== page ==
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ICP Asks Ban of Tanzania Urging Rwanda To Talk with FDLR, Ban Talks Brigade

By Matthew Russell Lee

UNITED NATIONS, May 29 -- The Great Lakes and Congo were the topics of UN Secretary General Ban Ki-moon's briefing Wednesday to the UN Security Council, and ostensibly of his rare question and answer stakeout afterward.

As the only Africa question, Inner City Press asked Ban about Tanzanian president Jakaya Kikwete having said at the African Union summit on Sunday that Rwanda should negotiate with the genocidaire FDLR militia. Does the UN agree? Does Ban see that Kikwete's statement might undermine the new UN Intervention Brigade or at least how it is perceived?

Ban replied that peace is the focus; he acknowledged that the Intervention Brigade is headed by a Tanzanian. That might be a problem.

  Ban's head of Peacekeeping, Herve Ladsous of France, again on May 29 openly refused to answer Inner City Press' question, about the 135 rapes in Minova by the Congolese Army in November. Video here.

After Ban left, a Security Council diplomat approached Inner City Press to say that Tanzania, like "some other Brigade participants," is too close to the issue, or has too much of an interest in the Congo.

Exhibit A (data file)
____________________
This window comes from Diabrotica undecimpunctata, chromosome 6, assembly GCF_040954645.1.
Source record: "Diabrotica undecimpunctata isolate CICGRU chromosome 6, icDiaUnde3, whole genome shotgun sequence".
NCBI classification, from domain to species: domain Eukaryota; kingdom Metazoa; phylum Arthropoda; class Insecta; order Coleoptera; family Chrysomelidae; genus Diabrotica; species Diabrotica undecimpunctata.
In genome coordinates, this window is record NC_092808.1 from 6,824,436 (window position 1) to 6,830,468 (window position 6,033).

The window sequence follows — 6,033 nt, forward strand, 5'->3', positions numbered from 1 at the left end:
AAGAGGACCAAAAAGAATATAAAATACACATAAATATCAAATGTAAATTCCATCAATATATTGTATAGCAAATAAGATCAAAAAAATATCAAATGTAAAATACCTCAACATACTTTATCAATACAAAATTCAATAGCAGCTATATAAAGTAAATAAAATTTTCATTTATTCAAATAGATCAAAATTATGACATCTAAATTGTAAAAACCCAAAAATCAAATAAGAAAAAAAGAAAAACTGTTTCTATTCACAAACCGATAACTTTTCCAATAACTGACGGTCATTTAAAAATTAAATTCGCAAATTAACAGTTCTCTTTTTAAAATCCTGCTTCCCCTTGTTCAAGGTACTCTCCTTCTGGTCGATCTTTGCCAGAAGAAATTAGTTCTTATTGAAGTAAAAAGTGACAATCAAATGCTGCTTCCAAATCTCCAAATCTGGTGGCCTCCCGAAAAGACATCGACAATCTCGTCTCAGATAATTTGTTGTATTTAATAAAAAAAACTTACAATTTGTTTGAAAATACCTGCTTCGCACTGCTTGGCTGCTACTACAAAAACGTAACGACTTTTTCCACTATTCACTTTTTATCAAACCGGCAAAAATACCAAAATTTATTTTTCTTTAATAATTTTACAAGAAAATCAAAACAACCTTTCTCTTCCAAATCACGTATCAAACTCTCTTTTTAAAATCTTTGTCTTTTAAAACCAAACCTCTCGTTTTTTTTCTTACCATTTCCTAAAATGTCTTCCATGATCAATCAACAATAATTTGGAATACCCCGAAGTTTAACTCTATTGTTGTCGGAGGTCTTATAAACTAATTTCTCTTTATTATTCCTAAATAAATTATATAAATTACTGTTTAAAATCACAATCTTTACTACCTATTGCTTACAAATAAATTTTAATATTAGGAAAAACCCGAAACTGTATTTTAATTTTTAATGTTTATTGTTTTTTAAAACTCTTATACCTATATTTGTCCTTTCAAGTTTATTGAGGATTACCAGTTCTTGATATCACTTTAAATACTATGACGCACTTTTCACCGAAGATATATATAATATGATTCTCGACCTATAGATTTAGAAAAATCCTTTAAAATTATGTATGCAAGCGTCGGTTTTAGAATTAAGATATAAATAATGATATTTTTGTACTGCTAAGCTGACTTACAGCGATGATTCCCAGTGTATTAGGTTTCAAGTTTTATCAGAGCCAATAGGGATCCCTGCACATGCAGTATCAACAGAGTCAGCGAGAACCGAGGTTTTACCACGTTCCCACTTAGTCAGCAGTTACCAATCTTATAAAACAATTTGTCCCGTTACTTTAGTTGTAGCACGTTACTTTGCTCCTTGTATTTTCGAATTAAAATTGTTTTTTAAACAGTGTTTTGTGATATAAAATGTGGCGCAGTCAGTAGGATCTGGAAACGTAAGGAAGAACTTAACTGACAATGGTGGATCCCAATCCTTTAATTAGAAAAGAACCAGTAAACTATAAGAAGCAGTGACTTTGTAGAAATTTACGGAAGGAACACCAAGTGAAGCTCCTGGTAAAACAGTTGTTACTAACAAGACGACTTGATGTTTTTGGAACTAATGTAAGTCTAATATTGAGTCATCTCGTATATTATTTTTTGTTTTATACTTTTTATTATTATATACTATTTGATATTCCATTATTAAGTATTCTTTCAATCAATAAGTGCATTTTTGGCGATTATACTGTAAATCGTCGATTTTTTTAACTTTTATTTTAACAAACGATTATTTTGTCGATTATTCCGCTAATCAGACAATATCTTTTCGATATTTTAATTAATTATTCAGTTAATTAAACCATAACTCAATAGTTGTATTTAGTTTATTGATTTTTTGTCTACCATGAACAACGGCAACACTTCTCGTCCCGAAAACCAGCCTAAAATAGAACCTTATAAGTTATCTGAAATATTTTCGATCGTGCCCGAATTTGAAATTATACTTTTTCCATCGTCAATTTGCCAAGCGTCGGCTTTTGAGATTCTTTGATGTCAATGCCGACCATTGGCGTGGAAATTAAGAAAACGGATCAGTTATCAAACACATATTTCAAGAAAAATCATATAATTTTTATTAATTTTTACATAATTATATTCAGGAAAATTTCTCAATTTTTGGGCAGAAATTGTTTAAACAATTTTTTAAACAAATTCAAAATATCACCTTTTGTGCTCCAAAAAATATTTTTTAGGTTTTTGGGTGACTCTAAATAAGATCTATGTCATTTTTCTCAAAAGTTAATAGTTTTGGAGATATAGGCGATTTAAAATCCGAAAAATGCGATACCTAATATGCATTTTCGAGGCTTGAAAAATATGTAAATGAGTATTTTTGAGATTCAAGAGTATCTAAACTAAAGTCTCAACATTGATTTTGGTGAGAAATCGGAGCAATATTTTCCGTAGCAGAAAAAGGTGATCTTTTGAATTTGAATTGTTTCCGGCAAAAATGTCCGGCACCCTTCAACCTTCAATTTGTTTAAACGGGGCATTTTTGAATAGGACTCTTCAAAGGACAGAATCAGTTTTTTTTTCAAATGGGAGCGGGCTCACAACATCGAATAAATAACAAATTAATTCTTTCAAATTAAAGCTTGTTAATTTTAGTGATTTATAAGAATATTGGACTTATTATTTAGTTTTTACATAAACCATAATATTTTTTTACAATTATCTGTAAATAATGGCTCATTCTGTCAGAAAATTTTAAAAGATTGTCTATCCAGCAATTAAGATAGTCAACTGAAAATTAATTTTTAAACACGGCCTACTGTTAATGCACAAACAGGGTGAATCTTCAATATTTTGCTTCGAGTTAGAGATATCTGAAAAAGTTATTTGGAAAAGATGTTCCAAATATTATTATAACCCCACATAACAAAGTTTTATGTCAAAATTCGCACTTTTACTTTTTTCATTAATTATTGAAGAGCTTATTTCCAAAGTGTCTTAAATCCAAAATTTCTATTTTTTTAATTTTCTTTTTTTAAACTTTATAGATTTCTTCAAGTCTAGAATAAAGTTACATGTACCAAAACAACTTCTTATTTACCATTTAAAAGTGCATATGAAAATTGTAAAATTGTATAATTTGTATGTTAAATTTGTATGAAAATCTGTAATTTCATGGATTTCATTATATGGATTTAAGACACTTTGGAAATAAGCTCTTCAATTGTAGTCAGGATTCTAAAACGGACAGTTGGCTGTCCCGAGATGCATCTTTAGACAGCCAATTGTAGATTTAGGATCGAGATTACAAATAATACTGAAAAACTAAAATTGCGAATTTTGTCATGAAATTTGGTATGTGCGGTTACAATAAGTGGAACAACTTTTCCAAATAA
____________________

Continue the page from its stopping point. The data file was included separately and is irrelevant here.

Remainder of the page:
The Brigade is supposed to "neutralize" armed groups like the FDLR. But if the commanding country thinks they should be negotiated with, how so? On the other hand, the creation of the Brigade seems to have undermined the Kampala talks between the M23 and the Joseph Kabila government.

Kikwete also said Uganda should speak with the ADL; we may have a separate story on that. Watch this site.

UN's transcript:

Inner City Press: President [Jakaya] Kikwete of Tanzania has said at the African Union Summit that Rwanda should negotiate with the FDLR. And the Rwandan Foreign Minister has called this abhorrent and said this would be akin to negotiating with people who committed genocide in Rwanda. Since Tanzania is part of the Intervention Brigade, some people are saying this makes the Brigade less than impartial. What do you think of the idea of Rwanda negotiating with the FDLR? Are they a legitimate group or are they still tied to the genocide of 1994? Thank you.

SG Ban Ki-moon: What is important at this time is that Tanzania is one of the signatories to the Framework Agreement and they are going to provide [to the] Intervention Brigade and the force commander is coming from Tanzania. I hope with all this Framework Agreement and active participation of many countries involved, we will be able to see first of all peace and stability. That is our focus at this time and I will not comment any further on that matter. Thank you very much.

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